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PWHL debut was a red-letter day for the Pride Rainbow

New York takes on Toronto in the inaugural PWHL game. - Mark Blinch/Getty Images

I don't recall the exact moment goose bumps began to sprout on my arms, and I can't say for certain when I first reached for a Kleenex to dab at my moist eyes.

What I can tell you is this: What went down at Mattamy Athletic Centre on the first day of this new year tugged hard, but not heavy, on my heartstrings, and I'm not sure any sporting event since Canada vs. the Soviet Union in 1972 has held me in such an emotional grip.

This was a red-letter day on so many levels. For girls/women. For female sports. For the LGBT(etc.) community, shunned by the National Hockey League in the past 12 months but wholly embraced on Monday afternoon, as the dream of a one-size-fits-all Professional Women's Hockey League gave way to reality.

That reality was Toronto vs. New York in the inaugural skirmish in PWHL history, an 'if you can see it, you can be it' moment for so many toque-topped kids among the 2,537 witnesses who'd gathered for the first of what will be 12 sold-out games this winter at Mattamy AC, inside the shell of fabled Maple Leaf Gardens.

It was a landscape-shifting occasion and, seemingly at every turn, it included an LGBT(etc.) presence.

There was a mention of LGBT rights on the public address system, and Billie Jean King, a gay woman and member of the PWHL board, was there to drop one of two pucks for the ceremonial faceoff, the other handled by Jayna Hefford, also a gay woman and senior VP of hockey operations for the new league. Joining them were the team captains, Blayre Turnbull of Toronto and New York's Micah Zandee-Hart, another gay woman. The two women opted for a hug, rather than a handshake.

Billie Jean also had a sit-down natter with Andi Petrillo of CBC, during which she mentioned her wife, Ilana Kloss, another of the PWHL's driving forces, and said the players were "so excited. They keep pinching themselves."

Perhaps the most influential woman in the history of female sports, King entered the Toronto boudoir to shout out the names of the starting six, at the same time suggesting the women absorb the moment.

"This is a day to cherish for the rest of your lives," said the tennis legend and equal rights champion, wearing a wrist watch with a Pride rainbow band. "I cannot tell you how meaningful it’s going to be as you get older."

There can only be one first game, and this was it, two teams-to-be-named-later sending the PWHL off on its maiden voyage. For now, they're just Toronto and New York, but nicknames and logos are in the hopper for all six franchises (Ottawa, Montreal, Boston and Minneapolis/St. Paul are the others).

The final tally, 4-0 for the visiting New Yorkers, was important yet not important.

"Today, it was about soaking it all in," said Cheryl Pounder, a former Canadian national team player and now a TSN natterbug.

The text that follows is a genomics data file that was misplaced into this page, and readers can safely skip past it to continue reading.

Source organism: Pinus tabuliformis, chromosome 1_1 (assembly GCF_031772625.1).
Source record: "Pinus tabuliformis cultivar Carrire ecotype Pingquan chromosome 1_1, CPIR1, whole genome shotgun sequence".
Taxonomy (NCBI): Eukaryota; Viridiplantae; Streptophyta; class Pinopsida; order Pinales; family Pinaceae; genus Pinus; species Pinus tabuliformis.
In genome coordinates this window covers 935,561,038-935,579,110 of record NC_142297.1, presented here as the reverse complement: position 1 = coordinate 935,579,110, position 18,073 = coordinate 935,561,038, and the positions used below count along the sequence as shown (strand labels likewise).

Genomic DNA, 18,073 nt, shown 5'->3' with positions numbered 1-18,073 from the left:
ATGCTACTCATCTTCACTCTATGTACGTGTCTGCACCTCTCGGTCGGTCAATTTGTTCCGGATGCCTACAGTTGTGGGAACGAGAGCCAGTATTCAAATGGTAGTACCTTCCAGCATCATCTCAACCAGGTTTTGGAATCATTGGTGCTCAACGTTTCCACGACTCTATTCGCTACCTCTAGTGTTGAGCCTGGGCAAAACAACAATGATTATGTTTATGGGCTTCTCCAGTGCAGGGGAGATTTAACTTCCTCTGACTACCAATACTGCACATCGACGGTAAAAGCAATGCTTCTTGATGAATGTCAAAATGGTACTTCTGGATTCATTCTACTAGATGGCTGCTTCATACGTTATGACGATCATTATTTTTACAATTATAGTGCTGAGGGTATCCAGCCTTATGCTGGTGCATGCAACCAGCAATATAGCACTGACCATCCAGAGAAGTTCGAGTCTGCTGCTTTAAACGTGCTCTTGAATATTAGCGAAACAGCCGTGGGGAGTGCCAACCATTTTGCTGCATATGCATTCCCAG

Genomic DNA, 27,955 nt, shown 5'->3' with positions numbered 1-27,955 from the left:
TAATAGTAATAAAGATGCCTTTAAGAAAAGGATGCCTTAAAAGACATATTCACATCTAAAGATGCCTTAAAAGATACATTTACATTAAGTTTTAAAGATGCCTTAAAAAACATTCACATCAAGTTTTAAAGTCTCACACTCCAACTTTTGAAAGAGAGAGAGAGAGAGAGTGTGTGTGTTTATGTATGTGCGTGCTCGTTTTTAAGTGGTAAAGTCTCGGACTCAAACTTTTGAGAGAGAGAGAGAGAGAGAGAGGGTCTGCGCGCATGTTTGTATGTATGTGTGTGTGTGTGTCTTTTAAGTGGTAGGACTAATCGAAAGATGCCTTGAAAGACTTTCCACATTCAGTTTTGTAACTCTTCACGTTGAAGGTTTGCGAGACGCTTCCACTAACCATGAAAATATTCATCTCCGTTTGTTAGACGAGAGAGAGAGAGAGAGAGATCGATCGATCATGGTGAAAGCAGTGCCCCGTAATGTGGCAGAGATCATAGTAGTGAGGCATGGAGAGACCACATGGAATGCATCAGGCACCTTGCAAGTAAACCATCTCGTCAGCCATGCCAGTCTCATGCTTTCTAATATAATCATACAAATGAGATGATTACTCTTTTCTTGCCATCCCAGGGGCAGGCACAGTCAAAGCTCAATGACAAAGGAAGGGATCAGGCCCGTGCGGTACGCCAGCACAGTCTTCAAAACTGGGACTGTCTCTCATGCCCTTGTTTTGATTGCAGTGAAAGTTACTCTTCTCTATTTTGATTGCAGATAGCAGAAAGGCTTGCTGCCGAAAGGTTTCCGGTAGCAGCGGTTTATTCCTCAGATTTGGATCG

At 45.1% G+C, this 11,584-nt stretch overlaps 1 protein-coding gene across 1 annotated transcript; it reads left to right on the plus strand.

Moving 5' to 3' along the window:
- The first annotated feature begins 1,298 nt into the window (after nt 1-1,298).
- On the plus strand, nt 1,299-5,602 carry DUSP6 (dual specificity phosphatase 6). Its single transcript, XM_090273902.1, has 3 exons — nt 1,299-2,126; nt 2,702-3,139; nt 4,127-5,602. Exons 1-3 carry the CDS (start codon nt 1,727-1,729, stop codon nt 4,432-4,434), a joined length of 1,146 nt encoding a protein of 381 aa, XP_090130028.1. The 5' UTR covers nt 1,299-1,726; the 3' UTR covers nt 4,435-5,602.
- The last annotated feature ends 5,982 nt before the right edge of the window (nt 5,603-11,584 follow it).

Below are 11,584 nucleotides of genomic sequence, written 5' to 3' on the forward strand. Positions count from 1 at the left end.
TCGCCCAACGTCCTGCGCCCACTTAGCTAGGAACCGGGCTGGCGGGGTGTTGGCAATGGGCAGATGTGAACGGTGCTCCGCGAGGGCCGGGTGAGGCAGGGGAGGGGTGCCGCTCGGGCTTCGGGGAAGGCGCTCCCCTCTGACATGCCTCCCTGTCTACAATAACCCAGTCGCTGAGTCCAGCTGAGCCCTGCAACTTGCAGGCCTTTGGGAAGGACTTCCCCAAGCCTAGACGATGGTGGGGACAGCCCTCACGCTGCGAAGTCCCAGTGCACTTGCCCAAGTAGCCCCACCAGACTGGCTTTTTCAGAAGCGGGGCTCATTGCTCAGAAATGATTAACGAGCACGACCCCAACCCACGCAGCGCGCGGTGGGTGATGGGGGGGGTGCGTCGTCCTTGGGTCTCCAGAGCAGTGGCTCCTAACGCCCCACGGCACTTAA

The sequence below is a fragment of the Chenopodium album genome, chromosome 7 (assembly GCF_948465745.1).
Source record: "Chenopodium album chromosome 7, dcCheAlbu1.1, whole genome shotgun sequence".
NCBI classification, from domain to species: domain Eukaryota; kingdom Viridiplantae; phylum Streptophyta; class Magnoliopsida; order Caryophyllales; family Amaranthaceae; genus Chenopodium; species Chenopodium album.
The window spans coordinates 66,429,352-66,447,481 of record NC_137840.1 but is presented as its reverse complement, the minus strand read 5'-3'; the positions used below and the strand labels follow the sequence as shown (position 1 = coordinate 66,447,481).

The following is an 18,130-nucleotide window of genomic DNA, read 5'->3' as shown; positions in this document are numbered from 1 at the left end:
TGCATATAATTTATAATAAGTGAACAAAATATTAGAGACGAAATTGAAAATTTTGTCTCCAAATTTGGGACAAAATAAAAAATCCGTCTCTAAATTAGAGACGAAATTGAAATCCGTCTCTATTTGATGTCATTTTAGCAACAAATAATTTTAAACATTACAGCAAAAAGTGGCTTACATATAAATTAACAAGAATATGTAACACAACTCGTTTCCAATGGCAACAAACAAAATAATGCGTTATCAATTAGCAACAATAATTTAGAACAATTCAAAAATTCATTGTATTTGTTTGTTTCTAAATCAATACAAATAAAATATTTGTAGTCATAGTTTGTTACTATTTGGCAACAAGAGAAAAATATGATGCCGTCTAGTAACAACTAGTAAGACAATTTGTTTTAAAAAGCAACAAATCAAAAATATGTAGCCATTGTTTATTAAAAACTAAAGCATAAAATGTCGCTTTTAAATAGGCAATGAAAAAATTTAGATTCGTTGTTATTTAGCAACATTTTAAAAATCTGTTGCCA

These dovetailing moments had been almost five years in the making, beginning spring 2019 when the Canadian Women's Hockey League was razed to the ground and, scant days later, the Professional Women's Hockey Players Association rose from those ashes.

Rather than throw in with the Premier Hockey Federation (nee National Women's Hockey League), the finest female players on the planet became a band of barnstormers (Dream Gap Tour), flitting to-and-fro across the tundra and engaging in glorified scrimmages largely ignored by the rabble and mainstream media.

The PHF and PWHPA shared a common interest—one sustainable, professional super league that would allow the women to quit their day jobs—but they didn't share methodology.

The PHF was an actual league, whereas the Dream Gappers had a beer league vibe and a simple-minded and flawed strategy—trash talk the PHF out of existence; failing that, wait for NHL commissioner Gary Bettman to file papers and adopt the Hockey Orphan Annies.

Both sides were prepared to soldier on in conflict this winter, but Mark and Kimbra Walter, at the urging of King and Kloss, opened their vast vault (personal net worth $5.9 billion) in June and purchased the PHF, adding to an ownership portfolio that includes the Los Angeles Dodgers, Chelsea FC, Los Angeles Sparks and a wildlife reserve in Florida.

Detente and one super league had arrived in Ponytail Puck, and what ensued was a six-month sprint, headed by Stan Kasten, taking the Walter group to go-time and all that gay-friendly energy at Mattamy AC in downtown Toronto on Monday.

It's noteworthy that two of the game's goal-scorers—Alex Carpenter and Jill Saulnier—are gay, and perhaps the most poignant moment was delivered in the broadcast booth, when the all-female crew squeezed in a mention of gay spouses/retired Olympians Gillian Apps and Meghan Duggan and newborn news (also a pic) of baby Sophie, a sister for George and Olivia.

As a member of the LGBT(etc.) collective, I took nourishment in all the gay-positive attention, especially given Bettman's buffoonish and idiotic bans on Pride jerseys and Pride tape, which permitted bigotry to take root, if not flourish, in the NHL.

It was a beautiful occasion, this PWHL birth. An emotional occasion. An occasion special enough to make you want to believe that hockey truly is for everyone.